Can affirmative action elect you to political office?
It looks like DeRay Mckesson is out to test this theory. After all, blacks have been historically underrepresented in politics, so why not balance the scales? After announcing his mayoral campaign in February, the tech sector has stepped up with large donations, with titans Twitter and Netflix leading the pack. He’s raised a lot of money in a short period of time—over $250,000 thus far, reaching the campaign’s March 15 goal. Mckesson has been approached by a lot of well-heeled supporters, all hoping to bask in his limelight. But where does he stand in the polls? Surely Mckesson must be neck-and-neck with the incumbent, ready to take on Baltimore’s establishment and steer it in a new direction.
Mckesson is polling at less than one percent.
You read that right: DeRay is polling at a lower percentage than low-fat milk.
Lest anyone think these abysmal numbers are a right-wing fabrication to tear a good man down, ThinkProgress, a well-known liberal outlet, published the poll numbers, which originally appeared in the Baltimore Sun. His competitors are polling at twenty-six and twenty-four percent, respectively. It’s not even close.
So what does this mean in the long term?
It means DeRay has two choices. One: he can continue to be in denial. He can sprinkle fairy dust on his pictures with Barack Obama and his experience as an activist, and hope that they magically turns into votes. He’s clearly the issue candidate; he can milk that for all it’s worth. He may be able to get something done with police reform. Who knows.
The other option is the most obvious, but has fewer perks: work as if you’re down twenty-three points in a mayoral race with a looming primary date, and give it all you’ve got. Execute a flawless ground game. Knock on every door, go to every community event. Talk to kids. Talk to cops. Talk to local government officials. Forget Twitter and the photo ops. Focus on a city with bleak prospects as if residents who have had a lifetime of broken promises are counting on you.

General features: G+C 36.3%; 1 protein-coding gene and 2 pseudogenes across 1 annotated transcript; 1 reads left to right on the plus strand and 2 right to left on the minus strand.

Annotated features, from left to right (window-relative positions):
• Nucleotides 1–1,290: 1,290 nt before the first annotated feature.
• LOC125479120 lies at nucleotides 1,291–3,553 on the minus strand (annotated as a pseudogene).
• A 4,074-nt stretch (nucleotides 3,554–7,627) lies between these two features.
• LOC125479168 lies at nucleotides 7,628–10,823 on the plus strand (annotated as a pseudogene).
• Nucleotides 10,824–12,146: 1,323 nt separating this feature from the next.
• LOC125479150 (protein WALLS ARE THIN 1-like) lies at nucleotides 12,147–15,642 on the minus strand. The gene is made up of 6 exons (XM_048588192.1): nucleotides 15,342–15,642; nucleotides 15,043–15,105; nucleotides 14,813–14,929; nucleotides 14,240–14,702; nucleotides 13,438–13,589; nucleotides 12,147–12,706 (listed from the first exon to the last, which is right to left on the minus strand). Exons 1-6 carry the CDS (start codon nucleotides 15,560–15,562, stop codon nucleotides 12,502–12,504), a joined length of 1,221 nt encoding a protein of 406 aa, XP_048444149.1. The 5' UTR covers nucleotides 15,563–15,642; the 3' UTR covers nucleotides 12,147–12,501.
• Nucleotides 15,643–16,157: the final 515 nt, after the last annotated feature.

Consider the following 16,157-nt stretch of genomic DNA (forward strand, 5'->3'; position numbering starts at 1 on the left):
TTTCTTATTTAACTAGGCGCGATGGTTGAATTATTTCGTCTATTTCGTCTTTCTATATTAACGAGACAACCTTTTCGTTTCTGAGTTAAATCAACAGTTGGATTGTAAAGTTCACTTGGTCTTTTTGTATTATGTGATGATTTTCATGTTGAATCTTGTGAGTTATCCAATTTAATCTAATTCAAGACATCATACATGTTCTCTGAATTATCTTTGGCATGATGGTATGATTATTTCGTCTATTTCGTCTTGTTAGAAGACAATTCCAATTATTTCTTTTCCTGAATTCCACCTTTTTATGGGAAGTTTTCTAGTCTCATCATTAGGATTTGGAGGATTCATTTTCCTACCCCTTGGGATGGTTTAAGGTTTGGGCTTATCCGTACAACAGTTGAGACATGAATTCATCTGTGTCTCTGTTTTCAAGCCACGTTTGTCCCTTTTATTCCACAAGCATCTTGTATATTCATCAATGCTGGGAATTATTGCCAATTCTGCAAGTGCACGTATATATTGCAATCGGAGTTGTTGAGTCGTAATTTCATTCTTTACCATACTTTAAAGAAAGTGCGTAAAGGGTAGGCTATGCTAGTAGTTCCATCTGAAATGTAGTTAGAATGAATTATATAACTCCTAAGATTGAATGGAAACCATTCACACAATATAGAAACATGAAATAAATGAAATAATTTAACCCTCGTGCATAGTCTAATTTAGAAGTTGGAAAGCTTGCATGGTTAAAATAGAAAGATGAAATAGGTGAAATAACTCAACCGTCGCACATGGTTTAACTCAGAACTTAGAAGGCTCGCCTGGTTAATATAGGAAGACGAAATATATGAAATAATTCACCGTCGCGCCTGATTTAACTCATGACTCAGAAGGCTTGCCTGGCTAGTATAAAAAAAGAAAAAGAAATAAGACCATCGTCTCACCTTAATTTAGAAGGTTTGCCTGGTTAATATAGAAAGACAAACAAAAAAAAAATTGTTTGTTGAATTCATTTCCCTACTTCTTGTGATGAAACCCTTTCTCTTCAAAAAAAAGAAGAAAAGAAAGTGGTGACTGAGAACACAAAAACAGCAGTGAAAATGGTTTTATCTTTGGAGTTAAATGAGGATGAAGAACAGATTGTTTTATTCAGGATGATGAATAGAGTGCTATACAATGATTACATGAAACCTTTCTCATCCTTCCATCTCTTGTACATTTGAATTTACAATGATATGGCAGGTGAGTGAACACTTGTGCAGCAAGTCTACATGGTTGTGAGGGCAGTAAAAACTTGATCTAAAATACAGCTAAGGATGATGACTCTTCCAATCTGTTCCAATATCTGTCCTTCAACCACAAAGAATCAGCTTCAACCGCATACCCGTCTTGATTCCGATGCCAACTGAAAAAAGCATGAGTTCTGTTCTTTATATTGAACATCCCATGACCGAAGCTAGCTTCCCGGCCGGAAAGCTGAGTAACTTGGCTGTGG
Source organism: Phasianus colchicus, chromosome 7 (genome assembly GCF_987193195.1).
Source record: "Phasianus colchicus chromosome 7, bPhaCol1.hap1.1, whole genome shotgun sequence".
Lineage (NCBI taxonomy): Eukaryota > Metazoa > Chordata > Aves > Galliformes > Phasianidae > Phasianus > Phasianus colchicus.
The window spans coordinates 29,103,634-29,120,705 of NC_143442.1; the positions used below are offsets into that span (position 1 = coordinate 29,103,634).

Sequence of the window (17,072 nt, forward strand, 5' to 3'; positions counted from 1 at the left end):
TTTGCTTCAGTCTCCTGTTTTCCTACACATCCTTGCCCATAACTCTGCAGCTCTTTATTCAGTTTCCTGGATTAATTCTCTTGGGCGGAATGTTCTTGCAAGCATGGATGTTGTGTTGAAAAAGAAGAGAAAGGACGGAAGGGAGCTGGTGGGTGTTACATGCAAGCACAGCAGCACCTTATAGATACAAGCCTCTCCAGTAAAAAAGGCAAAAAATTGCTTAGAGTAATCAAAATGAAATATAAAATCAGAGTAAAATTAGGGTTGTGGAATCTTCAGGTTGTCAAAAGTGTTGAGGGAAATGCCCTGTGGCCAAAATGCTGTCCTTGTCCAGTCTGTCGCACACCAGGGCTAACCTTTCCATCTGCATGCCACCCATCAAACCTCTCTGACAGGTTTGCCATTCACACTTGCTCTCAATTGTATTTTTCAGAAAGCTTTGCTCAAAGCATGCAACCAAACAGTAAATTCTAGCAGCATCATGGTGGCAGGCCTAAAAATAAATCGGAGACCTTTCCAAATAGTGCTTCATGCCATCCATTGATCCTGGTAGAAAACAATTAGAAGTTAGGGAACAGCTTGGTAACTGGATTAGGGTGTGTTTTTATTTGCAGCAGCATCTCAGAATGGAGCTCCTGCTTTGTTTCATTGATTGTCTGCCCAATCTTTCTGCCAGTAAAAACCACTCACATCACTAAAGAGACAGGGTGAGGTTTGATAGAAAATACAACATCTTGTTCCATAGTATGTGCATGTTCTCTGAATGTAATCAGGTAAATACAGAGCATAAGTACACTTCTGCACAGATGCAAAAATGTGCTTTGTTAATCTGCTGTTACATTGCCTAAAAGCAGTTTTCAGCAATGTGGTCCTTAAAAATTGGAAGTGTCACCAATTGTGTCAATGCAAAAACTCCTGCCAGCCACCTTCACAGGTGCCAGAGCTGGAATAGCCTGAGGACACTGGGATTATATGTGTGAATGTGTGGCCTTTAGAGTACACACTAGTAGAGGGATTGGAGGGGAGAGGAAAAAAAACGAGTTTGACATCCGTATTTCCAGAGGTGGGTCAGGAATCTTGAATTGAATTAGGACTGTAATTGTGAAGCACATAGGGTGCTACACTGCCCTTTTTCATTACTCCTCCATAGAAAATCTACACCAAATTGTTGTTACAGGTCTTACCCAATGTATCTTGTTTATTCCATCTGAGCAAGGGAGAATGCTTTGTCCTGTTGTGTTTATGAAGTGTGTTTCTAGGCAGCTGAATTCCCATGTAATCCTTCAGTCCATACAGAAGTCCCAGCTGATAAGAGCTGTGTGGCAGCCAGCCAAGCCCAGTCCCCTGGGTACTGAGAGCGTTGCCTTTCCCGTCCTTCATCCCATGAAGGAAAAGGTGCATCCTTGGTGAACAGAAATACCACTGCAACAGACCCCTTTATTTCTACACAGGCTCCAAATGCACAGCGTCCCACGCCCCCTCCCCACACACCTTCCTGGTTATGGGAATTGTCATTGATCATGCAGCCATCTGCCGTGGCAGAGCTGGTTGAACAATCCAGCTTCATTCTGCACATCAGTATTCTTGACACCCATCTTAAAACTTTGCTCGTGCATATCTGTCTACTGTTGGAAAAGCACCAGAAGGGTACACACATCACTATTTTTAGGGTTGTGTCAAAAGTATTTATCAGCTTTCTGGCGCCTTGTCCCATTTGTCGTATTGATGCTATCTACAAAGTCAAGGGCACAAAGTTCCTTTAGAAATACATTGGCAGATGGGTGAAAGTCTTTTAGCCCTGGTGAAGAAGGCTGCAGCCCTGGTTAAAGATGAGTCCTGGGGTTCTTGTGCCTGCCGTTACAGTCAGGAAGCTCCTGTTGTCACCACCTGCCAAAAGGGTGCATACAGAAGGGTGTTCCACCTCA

It’s time to stop being so sunny. The mayoral primary is on April 26, less than three weeks away. People will have just paid their taxes by then, and the economy will be fresh in people’s minds. Baltimore desperately needs jobs. Mckesson flubbed the New Yorker’s softball question on how he planned to bring jobs to Baltimore. It’s clear he doesn’t know. And a young candidate flush with cash and no clear political agenda, in a city marred by financial and racial unrest, will look less like a savior and more like an opportunistic huckster as time goes on. There is a real possibility Mckesson could lose not just the election, but the trust and faith that many are putting in him because of three little words: black lives matter.
It’s a little frightening how similar Mckesson and his his ex-colleague and friend Shaun King have in common. Neither is responsible for founding the #BlackLivesMatter movement, yet somehow they became its two most recognizable faces. (The term for this, in activist parlance, is “hijacking,” but only when whites do it.) Both have strong online followings and the ability to raise money quickly. King folded in the face of unanswered accusations about misspent funds and retreated to a plum columnist job at the New York Daily News. Mckesson may not be so lucky; there’s a lot more at stake with a political race. Mckesson is trying to extend his fifteen minutes of fame into real political power, and with no real support, he may just join Ta-Nehisi Coates on the black-issues speaking circuit.
I’m going to call it now. DeRay Mckesson will have a TED talk and a book deal before he sets a foot in the mayor’s office.
Marjorie Romeyn-Sanabria is assistant managing editor at the National Interest. Follow her on Twitter @marjorieromeyn.
Image: Tony Webster/Flickr